When I heard about the explosions at the Boston Marathon, and started reading the confused and nervous reports that soon followed, my mind turned back to 9/11. Milling about with co-workers on Pennsylvania Avenue that hot day in 2001, I'd felt more lost than scared. I knew the unthinkable had happened, but that wasn't the hard part at that moment. Far worse was not knowing if the unthinkable had <em>ended</em>. And not having any way of finding out. My sense is that a similar bewilderment was part of what made the past week so especially distressing for Bostonians.
04/20/2013 11:19 EDT
If Justin Were a

If Justin Were a Woman

Lisa Raitt is right that the conversation we're having about Justin Trudeau would be very different if it was a female MP who'd taken to the catwalk and stripped to her bra, while a group of men bid on the opportunity to lunch with her. It would seem exploitive and distasteful. People would definitely question the MP's judgment.
04/18/2013 03:05 EDT
Street Art: If the Public Owns the Wall, Does It Get a Say in the

Street Art: If the Public Owns the Wall, Does It Get a Say in the Pictures?

Street art can bring vitality to a corner or neighbourhood. But who gets to decide what form the art will take? In the latest installment of our "Change My Mind" series, HuffPost asked an artist and a community leader to debate the statement: Government should keep its nose out of artistic expression, even in public spaces.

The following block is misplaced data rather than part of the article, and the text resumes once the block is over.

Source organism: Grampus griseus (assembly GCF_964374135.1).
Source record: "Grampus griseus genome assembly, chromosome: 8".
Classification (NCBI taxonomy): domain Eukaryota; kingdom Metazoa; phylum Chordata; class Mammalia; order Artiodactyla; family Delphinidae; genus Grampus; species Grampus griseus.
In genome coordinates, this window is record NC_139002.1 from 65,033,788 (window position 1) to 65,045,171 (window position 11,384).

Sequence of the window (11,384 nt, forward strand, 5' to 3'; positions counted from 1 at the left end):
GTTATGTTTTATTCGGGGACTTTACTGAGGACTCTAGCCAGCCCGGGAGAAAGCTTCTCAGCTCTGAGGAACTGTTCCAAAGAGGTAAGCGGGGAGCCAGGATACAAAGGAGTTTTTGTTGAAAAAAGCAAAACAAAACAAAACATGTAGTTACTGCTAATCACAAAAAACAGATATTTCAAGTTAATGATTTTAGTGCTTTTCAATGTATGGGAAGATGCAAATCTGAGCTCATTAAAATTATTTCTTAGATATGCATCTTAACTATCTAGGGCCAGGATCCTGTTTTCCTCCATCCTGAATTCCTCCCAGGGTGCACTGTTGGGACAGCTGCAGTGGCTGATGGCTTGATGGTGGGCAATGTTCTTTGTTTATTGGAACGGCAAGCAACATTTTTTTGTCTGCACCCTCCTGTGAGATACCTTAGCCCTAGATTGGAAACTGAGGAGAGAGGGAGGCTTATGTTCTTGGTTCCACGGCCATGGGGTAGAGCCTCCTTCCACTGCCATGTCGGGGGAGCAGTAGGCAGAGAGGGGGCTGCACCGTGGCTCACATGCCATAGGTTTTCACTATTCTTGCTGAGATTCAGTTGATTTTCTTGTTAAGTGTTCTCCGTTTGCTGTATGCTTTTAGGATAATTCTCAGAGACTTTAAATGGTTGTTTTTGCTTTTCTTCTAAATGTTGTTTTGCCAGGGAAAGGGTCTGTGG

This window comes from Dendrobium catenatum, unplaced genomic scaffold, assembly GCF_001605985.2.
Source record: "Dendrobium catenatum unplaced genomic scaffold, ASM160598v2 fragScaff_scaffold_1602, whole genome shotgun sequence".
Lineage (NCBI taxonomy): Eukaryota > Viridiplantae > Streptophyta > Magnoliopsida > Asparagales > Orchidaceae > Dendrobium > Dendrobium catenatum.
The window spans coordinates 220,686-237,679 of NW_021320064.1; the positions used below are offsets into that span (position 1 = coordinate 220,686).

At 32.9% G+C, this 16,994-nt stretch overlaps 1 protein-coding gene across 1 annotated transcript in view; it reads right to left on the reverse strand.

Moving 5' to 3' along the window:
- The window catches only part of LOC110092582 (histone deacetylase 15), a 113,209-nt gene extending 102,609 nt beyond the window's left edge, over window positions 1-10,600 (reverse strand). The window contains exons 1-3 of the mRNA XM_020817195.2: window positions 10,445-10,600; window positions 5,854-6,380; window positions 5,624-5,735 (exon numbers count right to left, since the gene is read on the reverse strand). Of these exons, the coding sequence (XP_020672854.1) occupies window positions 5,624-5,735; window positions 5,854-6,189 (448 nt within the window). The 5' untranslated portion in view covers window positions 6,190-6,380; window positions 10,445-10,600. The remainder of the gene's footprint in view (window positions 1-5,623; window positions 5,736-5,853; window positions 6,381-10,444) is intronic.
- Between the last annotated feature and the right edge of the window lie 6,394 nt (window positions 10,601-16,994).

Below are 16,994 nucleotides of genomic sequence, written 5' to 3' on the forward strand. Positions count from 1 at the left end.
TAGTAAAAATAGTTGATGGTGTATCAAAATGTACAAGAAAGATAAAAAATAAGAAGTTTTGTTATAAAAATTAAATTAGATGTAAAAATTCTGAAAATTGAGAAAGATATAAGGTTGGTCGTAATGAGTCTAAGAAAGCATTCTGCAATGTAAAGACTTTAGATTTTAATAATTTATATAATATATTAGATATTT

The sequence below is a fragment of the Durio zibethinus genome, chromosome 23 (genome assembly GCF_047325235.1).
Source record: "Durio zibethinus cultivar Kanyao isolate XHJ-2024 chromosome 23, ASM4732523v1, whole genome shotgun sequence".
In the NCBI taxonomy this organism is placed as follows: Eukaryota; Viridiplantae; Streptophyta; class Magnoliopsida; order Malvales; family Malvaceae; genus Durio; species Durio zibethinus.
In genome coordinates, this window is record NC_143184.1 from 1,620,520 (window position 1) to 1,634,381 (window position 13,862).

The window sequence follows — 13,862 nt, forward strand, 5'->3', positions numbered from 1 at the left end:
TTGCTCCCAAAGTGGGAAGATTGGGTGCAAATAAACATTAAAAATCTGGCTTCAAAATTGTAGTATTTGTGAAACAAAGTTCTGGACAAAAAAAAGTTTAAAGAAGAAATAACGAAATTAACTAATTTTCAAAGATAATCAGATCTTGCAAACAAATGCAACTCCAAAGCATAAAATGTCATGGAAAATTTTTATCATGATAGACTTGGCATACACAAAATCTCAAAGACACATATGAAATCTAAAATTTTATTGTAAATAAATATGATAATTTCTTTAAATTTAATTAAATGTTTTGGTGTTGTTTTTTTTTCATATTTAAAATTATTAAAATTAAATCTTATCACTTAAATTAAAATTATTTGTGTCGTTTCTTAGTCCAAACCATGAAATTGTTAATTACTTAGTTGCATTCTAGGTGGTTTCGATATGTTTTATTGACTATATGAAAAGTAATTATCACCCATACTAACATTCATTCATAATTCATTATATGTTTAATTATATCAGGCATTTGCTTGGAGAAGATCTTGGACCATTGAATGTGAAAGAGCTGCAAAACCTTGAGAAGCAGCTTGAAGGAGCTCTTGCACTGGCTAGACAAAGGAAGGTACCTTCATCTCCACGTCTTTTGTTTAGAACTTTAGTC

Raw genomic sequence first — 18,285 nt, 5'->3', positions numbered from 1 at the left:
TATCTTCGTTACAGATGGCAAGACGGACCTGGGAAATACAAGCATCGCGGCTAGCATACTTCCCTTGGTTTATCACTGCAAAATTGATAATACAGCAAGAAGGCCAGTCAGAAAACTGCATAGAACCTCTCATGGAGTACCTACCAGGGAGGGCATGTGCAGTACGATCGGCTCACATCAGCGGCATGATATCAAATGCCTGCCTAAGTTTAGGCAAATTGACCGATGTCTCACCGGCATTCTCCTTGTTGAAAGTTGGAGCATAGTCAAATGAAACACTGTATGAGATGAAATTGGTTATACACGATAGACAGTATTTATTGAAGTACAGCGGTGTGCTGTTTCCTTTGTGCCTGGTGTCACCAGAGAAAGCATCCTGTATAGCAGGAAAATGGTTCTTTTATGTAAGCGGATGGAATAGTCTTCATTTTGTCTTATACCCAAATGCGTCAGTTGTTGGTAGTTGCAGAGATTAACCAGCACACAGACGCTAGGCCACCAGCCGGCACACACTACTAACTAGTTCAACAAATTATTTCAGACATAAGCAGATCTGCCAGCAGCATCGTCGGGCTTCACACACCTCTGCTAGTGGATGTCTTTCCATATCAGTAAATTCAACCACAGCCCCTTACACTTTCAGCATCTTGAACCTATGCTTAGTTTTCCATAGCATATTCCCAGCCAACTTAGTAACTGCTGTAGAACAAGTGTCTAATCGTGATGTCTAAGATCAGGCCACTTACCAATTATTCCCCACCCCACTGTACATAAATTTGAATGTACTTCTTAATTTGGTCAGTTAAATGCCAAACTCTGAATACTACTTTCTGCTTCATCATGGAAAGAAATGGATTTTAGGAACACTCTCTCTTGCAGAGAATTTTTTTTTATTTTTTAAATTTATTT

04/16/2013 08:18 EDT
The Week in Review: Don't Stop Asking Why Rehtaeh Parsons

The Week in Review: Don't Stop Asking Why Rehtaeh Parsons Died

This week, it seemed the entire country was focused on the suicide of Nova Scotia teen Rehtaeh Parsons. The alleged conscienceless cruelties that now seem inextricably linked to her death have disgusted and sickened so many that Rehtaeh may one day be remembered as the young woman who made us confront our shameful moral and legal deficits -- and do better. Blogger Anne Therriault wrote that when she read Rehtaeh Parsons' story, she couldn't help but wonder, "Where the f**k were all the grownups?" It's a very good question. One that we should keep asking loudly and often.
04/13/2013 11:54 EDT